At the White House, as in Hollywood, those outside the inner circle do not get to see the draft of the speech before it's delivered, current and former White House aides said. Also like Hollywood, the writers are often moonlighting. The speechwriters have to juggle this task with their usual duties—perhaps five to 10 speeches a week—such as the remarks Obama gave Wednesday in the Florida Everglades. 

The trick is to guard against This-Town insularity. As a White House speechwriter, says Lovett, "I always found I'd write a joke about something that happened and I'd wonder if anyone on the outside knows about this. Now that I'm on the outside, I'll see the joke and be like, 'I don't know what this is about. I just totally missed this thing.' I'm a little less inside the bubble."

Lovett loved the gig, partly for the payback factor. "It's the best assignment in the world," Lovett said of contributing to the speech. "It's the coolest thing. It's a chance for the president to make fun of the most ridiculous people in the world. What could get better than that?"

The normal rules of presidential speechwriting don't apply to the Correspondent's Dinner routine. "This is not like a normal speech where you guard each line desperately," says Jon Favreau, "because you want to test out these jokes."

After working over the material throughout the month of April, Keenan and Litt met with Obama for the first time on this subject last Friday, at the end of a long day that included meetings with Italy's prime minister and a news conference—for a full five minutes. Then, on Thursday night, Obama and Litt and Keenan will meet again, after which point the process accelerates through the dinner. Up through Saturday night, he'll add jokes of his own, scrap the ones he doesn't like and suggest tweaks.

Litt and Keenan won't disclose much about what's in this year's routine, though Keenan said that the campaign of "2016 is a safe bet." The kitchen cabinet also is under strict orders not to dish. Some obvious jumping off points might also include marijuana, Cuba, the Clintons and basically all Republicans. Whether the president thinks Harry Reid's debilitating exercise injury is in any way funny or is still in the category of "too soon" remains to be seen.

A cone of silence hovers over the authorship of the best lines of past years. "Once they appear in the speech, they're the president's jokes," said David Axelrod. An exception is Obama's memorable roasting of Donald Trump at the 2011 dinner. In a joke shaped by comedian and film director Judd Apatow, Obama said:

I know that he’s taken some flak lately, but no one is happier, no one is prouder to put this birth certificate matter to rest than the Donald. And that’s because he can finally get back to focusing on the issues that matter, like, did we fake the moon landing? What really happened in Roswell? And where are Biggie and Tupac?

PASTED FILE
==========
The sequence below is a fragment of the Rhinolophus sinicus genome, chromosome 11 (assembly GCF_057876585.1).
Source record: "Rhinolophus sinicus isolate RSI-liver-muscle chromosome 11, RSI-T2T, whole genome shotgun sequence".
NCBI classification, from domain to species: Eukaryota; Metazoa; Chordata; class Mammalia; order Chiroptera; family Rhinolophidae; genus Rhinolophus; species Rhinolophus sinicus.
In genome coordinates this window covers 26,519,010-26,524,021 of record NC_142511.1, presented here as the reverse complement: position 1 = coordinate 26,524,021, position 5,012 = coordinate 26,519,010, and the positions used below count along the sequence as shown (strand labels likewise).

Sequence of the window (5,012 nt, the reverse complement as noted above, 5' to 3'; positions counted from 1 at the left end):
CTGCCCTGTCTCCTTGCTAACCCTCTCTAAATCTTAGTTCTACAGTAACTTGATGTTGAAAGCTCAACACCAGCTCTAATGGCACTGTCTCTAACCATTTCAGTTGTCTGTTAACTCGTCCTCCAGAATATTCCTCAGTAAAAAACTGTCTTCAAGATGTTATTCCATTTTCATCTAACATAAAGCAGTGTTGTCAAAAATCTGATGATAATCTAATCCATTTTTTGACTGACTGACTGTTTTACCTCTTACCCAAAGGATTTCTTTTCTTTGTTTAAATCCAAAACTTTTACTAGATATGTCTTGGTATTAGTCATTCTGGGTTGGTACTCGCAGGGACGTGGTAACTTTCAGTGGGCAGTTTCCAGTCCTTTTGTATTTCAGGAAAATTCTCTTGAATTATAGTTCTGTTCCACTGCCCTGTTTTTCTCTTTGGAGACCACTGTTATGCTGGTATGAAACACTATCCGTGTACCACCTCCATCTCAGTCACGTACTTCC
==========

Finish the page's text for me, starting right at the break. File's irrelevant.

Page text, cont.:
But all kidding aside, obviously, we all know about your credentials and breadth of experience. For example—no, seriously, just recently, in an episode of Celebrity Apprentice—at the steakhouse, the men’s cooking team cooking did not impress the judges from Omaha Steaks. And there was a lot of blame to go around. But you, Mr. Trump, recognized that the real problem was a lack of leadership. And so ultimately, you didn’t blame Lil’ Jon or Meatloaf. You fired Gary Busey. And these are the kind of decisions that would keep me up at night. Well handled, sir. Well handled.

As he was blithely tormenting Trump, who was in the audience, U.S. special forces, on Obama's order, were preparing to kill Osama bin Laden in an extremely risky mission in Pakistan. Leading up to the speech, he'd instructed his writers to change one of the lines, about Republican candidate Tim Pawlenty, taking out a bin Laden reference. Obama suggested his reasoning was that bin Laden jokes were old-hat; only later did his team realize why he'd really wanted the change. "We had no idea what was going on, obviously," Favreau says.

The speech can be the occasion for a White House bonding ritual. Some years, on the morning before the dinner, Obama will gather his speechwriters and former aides who've come back to DC for the big party weekend, at the White House, for a final practice session. They'll reminisce and he'll run through the jokes. Most of the gang will be in town this year, and if Obama calls they'll come. 

"This is a rite of passage for presidents, but it's also an opportunity to display self-effacing humor, which is really really important for public officials," Axelrod said.

Axelrod is sitting this one out. He's tied up making preparations for the UK elections just a couple of weeks away. On Saturday night, he said, he'll watch the president deliver his monologue the way most Americans see it. "I'll be monitoring on C-SPAN." 

The president's revisions, though, may go right up until showtime. Litt says he'll be backstage, in the catwalk, just in case.